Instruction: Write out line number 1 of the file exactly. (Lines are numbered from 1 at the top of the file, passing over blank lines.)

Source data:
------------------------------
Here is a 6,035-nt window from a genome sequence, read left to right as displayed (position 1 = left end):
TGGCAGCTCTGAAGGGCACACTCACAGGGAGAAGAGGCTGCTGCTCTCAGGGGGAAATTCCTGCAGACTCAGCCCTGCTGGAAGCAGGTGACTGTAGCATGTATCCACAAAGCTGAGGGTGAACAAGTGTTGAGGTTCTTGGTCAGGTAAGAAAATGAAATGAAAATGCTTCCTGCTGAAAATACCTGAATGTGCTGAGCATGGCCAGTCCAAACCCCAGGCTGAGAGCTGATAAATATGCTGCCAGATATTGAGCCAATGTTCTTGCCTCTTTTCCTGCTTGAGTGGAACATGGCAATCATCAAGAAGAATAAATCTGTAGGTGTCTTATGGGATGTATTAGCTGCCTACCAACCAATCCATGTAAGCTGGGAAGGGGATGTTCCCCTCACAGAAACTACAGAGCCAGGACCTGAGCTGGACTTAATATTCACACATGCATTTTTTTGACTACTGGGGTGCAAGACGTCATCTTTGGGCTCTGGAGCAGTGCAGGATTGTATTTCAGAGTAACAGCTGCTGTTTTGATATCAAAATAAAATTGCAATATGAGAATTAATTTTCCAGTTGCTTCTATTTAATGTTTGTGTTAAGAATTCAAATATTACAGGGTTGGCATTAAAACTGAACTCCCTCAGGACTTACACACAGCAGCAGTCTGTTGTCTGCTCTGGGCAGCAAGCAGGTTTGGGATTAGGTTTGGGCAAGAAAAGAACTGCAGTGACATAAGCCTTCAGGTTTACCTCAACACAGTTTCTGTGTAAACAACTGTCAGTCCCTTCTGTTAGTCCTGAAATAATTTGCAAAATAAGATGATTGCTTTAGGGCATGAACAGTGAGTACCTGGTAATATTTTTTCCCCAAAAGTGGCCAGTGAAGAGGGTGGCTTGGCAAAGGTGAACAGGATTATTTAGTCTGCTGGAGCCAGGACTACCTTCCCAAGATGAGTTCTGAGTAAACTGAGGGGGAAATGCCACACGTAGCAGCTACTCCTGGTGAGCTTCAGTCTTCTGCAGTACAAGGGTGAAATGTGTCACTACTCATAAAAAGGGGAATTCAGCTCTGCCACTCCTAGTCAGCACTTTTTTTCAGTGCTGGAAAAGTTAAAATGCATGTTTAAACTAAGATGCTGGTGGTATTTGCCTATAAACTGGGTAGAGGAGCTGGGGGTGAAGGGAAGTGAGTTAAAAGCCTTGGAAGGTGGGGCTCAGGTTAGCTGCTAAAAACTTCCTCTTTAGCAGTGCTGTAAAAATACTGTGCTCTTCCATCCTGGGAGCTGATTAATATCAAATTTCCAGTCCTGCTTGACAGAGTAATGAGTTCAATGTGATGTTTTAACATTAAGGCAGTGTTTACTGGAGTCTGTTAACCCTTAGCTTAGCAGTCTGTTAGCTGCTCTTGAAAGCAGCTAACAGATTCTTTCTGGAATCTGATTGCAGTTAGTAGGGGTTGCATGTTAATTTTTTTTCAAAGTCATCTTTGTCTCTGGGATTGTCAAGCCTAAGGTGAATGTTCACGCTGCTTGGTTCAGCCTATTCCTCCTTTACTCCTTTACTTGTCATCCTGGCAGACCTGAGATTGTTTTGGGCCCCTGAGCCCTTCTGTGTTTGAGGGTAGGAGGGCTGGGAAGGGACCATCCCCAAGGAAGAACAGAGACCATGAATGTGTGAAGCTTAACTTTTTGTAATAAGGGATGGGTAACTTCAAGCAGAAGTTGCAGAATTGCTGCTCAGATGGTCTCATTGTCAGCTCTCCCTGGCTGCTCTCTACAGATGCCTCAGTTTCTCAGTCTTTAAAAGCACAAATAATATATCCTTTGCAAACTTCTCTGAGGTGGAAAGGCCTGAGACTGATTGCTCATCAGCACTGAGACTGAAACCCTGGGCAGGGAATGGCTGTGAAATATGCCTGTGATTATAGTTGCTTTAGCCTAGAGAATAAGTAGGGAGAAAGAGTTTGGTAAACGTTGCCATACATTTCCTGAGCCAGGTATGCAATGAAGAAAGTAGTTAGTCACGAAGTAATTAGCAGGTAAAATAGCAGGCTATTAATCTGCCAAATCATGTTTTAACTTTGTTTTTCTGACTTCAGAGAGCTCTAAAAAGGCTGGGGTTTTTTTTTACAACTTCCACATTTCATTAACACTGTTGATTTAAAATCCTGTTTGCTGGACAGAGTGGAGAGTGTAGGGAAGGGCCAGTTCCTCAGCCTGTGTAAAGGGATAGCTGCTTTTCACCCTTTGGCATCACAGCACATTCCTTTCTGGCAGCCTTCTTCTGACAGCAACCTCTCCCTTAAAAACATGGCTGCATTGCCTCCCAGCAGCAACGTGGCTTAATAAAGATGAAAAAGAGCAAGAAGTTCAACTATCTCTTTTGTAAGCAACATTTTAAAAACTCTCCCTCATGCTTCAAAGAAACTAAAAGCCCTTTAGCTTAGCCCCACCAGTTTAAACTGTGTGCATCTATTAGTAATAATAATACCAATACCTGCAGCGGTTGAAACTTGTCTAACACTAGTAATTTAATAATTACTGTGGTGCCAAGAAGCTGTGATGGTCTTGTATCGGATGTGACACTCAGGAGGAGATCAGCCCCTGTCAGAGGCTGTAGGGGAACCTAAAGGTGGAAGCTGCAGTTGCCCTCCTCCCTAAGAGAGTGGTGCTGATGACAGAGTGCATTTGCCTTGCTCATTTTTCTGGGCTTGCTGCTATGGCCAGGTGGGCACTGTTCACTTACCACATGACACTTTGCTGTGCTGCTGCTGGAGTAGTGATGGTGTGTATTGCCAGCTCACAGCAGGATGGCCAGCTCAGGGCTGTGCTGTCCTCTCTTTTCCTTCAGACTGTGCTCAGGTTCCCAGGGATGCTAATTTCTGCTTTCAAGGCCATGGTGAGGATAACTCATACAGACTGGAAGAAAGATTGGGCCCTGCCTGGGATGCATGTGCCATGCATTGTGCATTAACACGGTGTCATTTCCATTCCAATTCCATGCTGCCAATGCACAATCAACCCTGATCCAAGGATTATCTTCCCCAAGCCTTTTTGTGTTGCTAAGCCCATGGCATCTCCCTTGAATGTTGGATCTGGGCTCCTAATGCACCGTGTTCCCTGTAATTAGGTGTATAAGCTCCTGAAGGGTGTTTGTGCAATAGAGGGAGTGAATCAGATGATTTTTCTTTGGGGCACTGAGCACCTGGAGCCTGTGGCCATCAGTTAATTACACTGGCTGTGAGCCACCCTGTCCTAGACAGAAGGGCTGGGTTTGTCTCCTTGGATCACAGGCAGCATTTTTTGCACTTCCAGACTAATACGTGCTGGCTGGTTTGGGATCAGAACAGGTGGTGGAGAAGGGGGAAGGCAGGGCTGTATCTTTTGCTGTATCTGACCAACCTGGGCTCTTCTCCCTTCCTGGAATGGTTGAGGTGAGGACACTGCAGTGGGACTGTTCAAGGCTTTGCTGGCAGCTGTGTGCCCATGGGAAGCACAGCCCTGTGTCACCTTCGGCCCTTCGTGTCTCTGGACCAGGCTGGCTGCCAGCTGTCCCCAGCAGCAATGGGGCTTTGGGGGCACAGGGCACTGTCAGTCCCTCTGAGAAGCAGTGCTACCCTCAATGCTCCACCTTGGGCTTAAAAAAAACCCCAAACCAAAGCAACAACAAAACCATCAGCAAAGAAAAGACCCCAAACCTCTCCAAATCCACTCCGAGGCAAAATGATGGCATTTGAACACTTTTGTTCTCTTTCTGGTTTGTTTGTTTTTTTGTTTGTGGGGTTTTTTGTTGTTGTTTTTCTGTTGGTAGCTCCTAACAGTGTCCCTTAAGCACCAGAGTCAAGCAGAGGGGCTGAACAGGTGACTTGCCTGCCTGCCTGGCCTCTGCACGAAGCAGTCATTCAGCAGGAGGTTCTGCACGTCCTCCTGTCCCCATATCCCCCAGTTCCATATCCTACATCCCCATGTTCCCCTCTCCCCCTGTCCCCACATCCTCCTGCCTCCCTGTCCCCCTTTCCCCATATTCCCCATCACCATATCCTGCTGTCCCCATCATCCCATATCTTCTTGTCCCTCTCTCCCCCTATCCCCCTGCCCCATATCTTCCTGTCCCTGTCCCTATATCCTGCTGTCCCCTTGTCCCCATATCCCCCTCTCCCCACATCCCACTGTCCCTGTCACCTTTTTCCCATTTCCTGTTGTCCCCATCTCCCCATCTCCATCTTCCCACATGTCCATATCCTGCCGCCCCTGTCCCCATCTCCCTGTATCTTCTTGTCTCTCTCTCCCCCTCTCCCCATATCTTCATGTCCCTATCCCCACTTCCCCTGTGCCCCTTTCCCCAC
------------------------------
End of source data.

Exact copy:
Here is a 6,035-nt window from a genome sequence, read left to right as displayed (position 1 = left end):